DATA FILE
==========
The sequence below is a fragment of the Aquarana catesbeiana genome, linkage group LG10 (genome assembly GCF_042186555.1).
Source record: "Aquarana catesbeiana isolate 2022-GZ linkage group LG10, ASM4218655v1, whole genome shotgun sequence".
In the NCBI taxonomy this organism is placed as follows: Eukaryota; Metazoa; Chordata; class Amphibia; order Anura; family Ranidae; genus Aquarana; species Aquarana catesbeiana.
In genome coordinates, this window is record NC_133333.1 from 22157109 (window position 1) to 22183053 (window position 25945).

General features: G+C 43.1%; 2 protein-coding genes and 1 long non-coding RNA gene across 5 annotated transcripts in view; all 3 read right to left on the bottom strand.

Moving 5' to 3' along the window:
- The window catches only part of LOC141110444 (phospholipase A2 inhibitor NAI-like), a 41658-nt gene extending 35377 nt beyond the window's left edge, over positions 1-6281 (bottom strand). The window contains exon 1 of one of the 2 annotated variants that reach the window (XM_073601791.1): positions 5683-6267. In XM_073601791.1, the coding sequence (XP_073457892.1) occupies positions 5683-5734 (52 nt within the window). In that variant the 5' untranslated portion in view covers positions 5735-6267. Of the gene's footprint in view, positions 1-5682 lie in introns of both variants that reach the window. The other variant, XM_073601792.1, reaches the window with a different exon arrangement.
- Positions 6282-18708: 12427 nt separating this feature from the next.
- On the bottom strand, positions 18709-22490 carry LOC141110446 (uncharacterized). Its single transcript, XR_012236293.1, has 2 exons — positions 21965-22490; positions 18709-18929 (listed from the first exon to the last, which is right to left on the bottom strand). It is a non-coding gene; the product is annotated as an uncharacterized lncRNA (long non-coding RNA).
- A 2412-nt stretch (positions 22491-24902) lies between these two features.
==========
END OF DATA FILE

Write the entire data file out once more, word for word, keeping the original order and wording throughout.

The sequence below is a fragment of the Aquarana catesbeiana genome, linkage group LG10 (genome assembly GCF_042186555.1).
Source record: "Aquarana catesbeiana isolate 2022-GZ linkage group LG10, ASM4218655v1, whole genome shotgun sequence".
In the NCBI taxonomy this organism is placed as follows: Eukaryota; Metazoa; Chordata; class Amphibia; order Anura; family Ranidae; genus Aquarana; species Aquarana catesbeiana.
In genome coordinates, this window is record NC_133333.1 from 22157109 (window position 1) to 22183053 (window position 25945).

General features: G+C 43.1%; 2 protein-coding genes and 1 long non-coding RNA gene across 5 annotated transcripts in view; all 3 read right to left on the bottom strand.

Moving 5' to 3' along the window:
- The window catches only part of LOC141110444 (phospholipase A2 inhibitor NAI-like), a 41658-nt gene extending 35377 nt beyond the window's left edge, over positions 1-6281 (bottom strand). The window contains exon 1 of one of the 2 annotated variants that reach the window (XM_073601791.1): positions 5683-6267. In XM_073601791.1, the coding sequence (XP_073457892.1) occupies positions 5683-5734 (52 nt within the window). In that variant the 5' untranslated portion in view covers positions 5735-6267. Of the gene's footprint in view, positions 1-5682 lie in introns of both variants that reach the window. The other variant, XM_073601792.1, reaches the window with a different exon arrangement.
- Positions 6282-18708: 12427 nt separating this feature from the next.
- On the bottom strand, positions 18709-22490 carry LOC141110446 (uncharacterized). Its single transcript, XR_012236293.1, has 2 exons — positions 21965-22490; positions 18709-18929 (listed from the first exon to the last, which is right to left on the bottom strand). It is a non-coding gene; the product is annotated as an uncharacterized lncRNA (long non-coding RNA).
- A 2412-nt stretch (positions 22491-24902) lies between these two features.